Of course there are a lot of apparent and unapparent benefits to having all this data collected. We can obtain readily accessible credit – the underpinning of why the U.S. economy is so strong – due to the fact that our debt payment data is easily accessible. Micro-targeting to your likes and interest is much better than receiving irrelevant spam. And very few web sites would work well without cookies grabbing your site preferences or shopping cart info.

Up to now, consumers have been willing to tolerate less privacy for the benefits of a frictionless world. But they are getting increasingly uneasy about this trade, especially since the trade is becoming a far worse deal for consumers. Data collectors are not giving enough back to consumers and that needs to change.

We believe that consumers will demand and receive – either by consumer action or government regulation – the following three rights:

#1 – You should know more about yourself than anyone else knows about you.

Consumers should have the right to find out what data is being collected about them. As a consumer, you should be able to go to DoubleClick, AdBrite, Advertising.com, Google, Yahoo, Aggregate Knowledge, etc. and a list of all the websites that track you. You should be able to go to Choicepoint, Experian, Acxiom, Rapleaf, etc. and see all the data they collect on you. You should be able to see the same government records that the DMV, FBI and Medicare have on you. And you should be able to access this data for free at anytime.

#2 – You should be able to opt-opt.

You should have the right to opt-out, either wholly or partially, of being tracked. That means you should have the right to tell DoubleClick to never track you, or just not on sports sites in particular.

#3 – Your data should be owned by you and be portable anywhere.

You should be able to move or copy your data from one location to another location. Essentially, you should be able to export your data from Doubleclick and import it to a different system. When you join a new social network, you should be able to take your social graph from Facebook or LinkedIn with you and tear down these walled gardens.

While consumer advocates have been talking about these three rights for years, we’re closing in on making these rights a reality.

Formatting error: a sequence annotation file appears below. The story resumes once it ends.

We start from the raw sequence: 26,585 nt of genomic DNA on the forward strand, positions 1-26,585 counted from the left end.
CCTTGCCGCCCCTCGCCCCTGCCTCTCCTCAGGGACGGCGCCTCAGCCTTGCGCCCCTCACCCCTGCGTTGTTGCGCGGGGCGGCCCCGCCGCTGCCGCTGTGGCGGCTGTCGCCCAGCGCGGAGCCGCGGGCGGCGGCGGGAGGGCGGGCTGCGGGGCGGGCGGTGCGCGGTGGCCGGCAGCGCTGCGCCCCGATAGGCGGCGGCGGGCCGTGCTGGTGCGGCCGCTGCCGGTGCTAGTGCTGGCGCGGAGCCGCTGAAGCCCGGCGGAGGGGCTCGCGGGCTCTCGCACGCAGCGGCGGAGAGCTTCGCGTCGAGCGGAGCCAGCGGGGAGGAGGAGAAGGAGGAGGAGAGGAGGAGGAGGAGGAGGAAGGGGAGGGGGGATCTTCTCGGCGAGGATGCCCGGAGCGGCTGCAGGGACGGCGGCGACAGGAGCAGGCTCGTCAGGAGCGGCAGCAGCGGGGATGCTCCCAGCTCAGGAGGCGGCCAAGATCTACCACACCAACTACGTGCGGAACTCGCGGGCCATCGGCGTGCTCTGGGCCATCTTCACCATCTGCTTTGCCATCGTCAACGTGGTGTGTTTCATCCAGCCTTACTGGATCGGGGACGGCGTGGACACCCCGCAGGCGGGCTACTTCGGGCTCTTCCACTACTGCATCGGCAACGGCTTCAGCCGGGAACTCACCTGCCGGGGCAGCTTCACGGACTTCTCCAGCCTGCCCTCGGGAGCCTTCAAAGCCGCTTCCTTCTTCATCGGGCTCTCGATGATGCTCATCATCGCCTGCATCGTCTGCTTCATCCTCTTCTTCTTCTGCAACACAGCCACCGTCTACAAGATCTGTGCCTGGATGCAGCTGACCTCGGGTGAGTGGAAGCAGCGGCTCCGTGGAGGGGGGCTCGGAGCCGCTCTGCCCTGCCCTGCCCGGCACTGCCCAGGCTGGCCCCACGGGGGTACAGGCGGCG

With respect to item #1, consumers can now check their credit history for free once a year from each credit agency. For item #2, next generation data collectors (like Rapleaf) allow consumers to easily and selectively opt-out. And on item #3, most blog-readers have agreed to a common OPML standard for easily exporting and importing the blogs you read.

But more pressure needs to be exerted on the extreme violators of these three consumer rights and the forward-thinking data-collectors must differentiate themselves with consumers.”

Can you believe he said that “more pressure needs to be exerted on the extreme violators of these three consumer rights”? Talk about a bitter taste for irony.

4 Comments »

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  1. Rapleaf is absolutely terrible. The arrogant founders just want to hear how good their product is. I hope they get sued big time!

  2. I agree. Rapleaf redefines the concept of reputation for its own benefit, to the detriment of online users. The company is an example of the worst of the web purporting to be the best. Ugh.

  3. Hello again, jen,

    There’s another problem with Rapleaf, and that is that it deep mines information on sites such as Facebook and LinkedIn.
    .
    Problems with permanently deleting information on Facebook are explained in this article:

    Hey, Facebook, just let go of me

    Although there is now a way to delete an account on Facebook, I doubt that deletion would filter through to Rapleaf.
    .
    In other words, once Rapleaf have deepmined my information on the web, if I then delete my account on a certain website (such as Facebook) I would also have to request removal of all that info from Rapleaf’s servers. The stories I have heard from people who have tried to get that done do not inspire me with any confidence that Rapleaf fulfil such requests.
    .
    Just like Facebook, Rapleaf are US-based and are not (as far as I know) registered as a data controller in the UK.
    .
    I have no idea what UK and European regulatory powers can do, if anything, about a US company that chooses to collect my personal information and distribute to strangers without my prior knowledge and explicit permission.
    .
    Do you?

  4. P.S. I came across a fresh post today in which a blogger effectively recommends rapleaf as his/her latest tool for investigative research for the purposes of stalking people—as rapleaf makes it easy for anyone to discover all the social networks his or her chosen prey belongs to.
    .
    This is not good.